He pricked and pried at my hair, making sly comments. “What happened to your hair? Ooof! How many times did you dye it again?” I sat, nodded politely and gave short answers. I then showed him a picture of how I wanted my hair. He said “Really? That's pretty short, are you sure?” I once again nodded my head and then he began to cut. Clumps of my hair fell to the ground from his scissors, they sprawled out around me like loose feathers. My eyes didn’t leave my own gaze. And then I heard the buzz of the razor, it tickled as it travels up and around the shape of my skull. I felt the cool, shrinking breeze on my bare neck for the first time, my shoulders lifting higher and higher trying to hide my exposed skin. He stopped the clippers, and I finally looked up above my own eyeliner, not recognizing who I was. My hair gone, shaped and shaved to look like a little boy.
I got up and said “Thank you so much, I love it.” I held back the tears and fought off the fear, fear of how the world would see me differently, fear of how I would be treated, fear of being myself. My mom met me at the car “Ah I like it!” She said in a high pitched voice. I sat back in the car, looking down at my body, then up at my face in the side mirror. “I think I have to start dressing more femininely.” This version of myself was not who I was, she was torn and tattered by her hurtful peers, she wanted to be like everyone else so desperately. She just wanted to be included.
As a pre-teen all you want to be is accepted by the masses, and to feel wanted because you don't know how to want yourself. You are so insecure in yourself that you wish you would be like all the others. Jennifer Bartlett contemplates with this idea in her essay Longing for the Male Gaze. In this paper she describes her experience living with cerebral palsy and the idea that when you are different you are dehumanized, left out or forgotten. While this source discusses the author's personal struggle and how she is more often harassed for her disability than for her sexuality, she discusses how not being cat called, makes her feel excluded, because women are now expected to be sexually harassed. She writes “I like it when men look at me. It feels empowering. Frankly, it makes me feel like I’m not being excluded”(Bartlett, 2016). While this quote is written from the perspective of a grown woman, the feelings present heavily apply to the experience of adolescence. As tweens we long to be accepted, and to be treated like everyone else, no matter the consequences. This quote shows that the insatiable need to be liked can be hurtful, it can lead to you wanting things that aren’t good for you. In Bartletts case that is wanting to be cat called or objectified for the sake of feeling included. This shows how harmful expectations can be to impressionable young adults, they make them want to change themselves in order to fit society's ideals. In my case, I felt I needed to dress more femininely because I was afraid of sticking out, or not looking pretty enough. While painful, and heartbreaking this period of life allows people to experiment with changing themselves for others, which in turn allows them to see how much happier they are as themselves. We need to get to that low point of feeling the need to conform before we can feel comfortable expressing our own individuality.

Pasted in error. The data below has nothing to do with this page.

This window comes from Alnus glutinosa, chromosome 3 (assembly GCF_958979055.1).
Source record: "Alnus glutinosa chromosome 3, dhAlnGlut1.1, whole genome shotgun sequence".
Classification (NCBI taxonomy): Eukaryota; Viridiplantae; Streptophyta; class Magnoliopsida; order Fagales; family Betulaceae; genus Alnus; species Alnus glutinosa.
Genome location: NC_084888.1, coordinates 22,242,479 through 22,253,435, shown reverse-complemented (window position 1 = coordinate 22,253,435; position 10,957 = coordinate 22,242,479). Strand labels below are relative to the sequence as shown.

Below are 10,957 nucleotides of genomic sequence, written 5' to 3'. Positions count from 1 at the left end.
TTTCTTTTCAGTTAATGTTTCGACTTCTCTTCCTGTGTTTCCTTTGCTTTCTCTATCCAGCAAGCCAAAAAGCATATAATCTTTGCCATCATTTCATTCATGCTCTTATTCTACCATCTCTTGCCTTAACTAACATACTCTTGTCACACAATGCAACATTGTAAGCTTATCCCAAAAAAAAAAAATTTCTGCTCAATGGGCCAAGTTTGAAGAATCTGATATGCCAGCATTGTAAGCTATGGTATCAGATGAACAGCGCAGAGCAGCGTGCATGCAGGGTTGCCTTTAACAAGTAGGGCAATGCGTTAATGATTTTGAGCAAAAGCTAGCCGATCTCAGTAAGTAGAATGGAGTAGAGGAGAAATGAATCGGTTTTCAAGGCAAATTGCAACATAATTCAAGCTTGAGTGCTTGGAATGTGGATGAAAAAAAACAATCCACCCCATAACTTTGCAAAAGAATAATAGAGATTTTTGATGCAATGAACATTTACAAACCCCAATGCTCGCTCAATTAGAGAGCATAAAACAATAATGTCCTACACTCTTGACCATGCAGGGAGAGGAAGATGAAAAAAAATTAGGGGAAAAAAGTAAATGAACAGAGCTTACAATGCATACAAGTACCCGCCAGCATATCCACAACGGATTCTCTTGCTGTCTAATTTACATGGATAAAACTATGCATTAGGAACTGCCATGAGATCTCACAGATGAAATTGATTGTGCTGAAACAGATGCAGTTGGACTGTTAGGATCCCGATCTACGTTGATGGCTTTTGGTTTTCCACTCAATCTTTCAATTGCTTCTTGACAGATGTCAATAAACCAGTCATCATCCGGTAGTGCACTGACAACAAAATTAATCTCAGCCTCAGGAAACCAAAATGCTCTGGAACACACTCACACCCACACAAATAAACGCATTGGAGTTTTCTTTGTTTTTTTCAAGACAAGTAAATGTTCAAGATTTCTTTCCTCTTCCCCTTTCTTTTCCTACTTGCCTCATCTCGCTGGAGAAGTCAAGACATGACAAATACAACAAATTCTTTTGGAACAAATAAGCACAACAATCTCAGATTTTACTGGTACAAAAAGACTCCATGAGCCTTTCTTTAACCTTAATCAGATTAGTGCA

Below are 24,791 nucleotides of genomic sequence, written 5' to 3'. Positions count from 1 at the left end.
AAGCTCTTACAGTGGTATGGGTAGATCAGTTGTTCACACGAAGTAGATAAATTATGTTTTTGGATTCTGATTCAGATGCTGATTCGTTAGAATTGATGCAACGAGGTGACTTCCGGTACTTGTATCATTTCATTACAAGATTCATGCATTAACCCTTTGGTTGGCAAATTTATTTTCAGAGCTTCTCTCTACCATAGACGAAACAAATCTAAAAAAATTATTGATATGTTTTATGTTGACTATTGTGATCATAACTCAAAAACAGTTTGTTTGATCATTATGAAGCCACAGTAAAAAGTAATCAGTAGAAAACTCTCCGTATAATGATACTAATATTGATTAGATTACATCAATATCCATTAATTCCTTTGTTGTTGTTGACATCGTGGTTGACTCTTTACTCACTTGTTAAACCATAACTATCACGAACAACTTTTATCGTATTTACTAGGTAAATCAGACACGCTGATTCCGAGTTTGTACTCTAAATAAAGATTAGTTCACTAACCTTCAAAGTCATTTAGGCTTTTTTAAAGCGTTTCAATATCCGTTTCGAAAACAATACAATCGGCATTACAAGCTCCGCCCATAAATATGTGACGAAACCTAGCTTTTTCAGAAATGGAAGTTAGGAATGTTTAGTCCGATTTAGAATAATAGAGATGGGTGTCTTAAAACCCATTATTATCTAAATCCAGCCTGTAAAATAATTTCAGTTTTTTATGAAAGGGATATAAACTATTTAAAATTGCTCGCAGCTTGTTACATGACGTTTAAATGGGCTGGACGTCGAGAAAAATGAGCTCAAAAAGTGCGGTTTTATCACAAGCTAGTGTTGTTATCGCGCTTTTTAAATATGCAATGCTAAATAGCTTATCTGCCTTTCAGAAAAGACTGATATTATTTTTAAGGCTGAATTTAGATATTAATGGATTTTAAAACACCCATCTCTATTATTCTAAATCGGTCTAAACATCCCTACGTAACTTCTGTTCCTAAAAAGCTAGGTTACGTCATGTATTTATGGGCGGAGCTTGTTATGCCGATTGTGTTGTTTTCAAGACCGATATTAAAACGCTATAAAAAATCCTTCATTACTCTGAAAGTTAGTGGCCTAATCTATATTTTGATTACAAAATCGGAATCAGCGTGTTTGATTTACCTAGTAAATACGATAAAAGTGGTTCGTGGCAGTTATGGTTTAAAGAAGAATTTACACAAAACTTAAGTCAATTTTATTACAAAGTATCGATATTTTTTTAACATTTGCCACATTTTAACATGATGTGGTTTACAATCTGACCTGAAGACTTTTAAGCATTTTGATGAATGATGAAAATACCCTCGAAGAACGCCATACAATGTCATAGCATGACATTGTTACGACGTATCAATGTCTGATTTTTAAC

In conclusion, when we are pre-teens we live in a constant state of fear and longing because we haven’t yet learned how to love ourselves from our own life experiences. And it is the very pain and embarrassment of being a tween that allows us to build the tools that help us separate ourselves from the judgmental world. Society will always be filled with expectations and cruel judgements, but as we get older we learn from our past mistakes and insecurities in order to better handle the fear of being different. Those who are confident and secure in themselves, were awkward and self-conscious at one point too.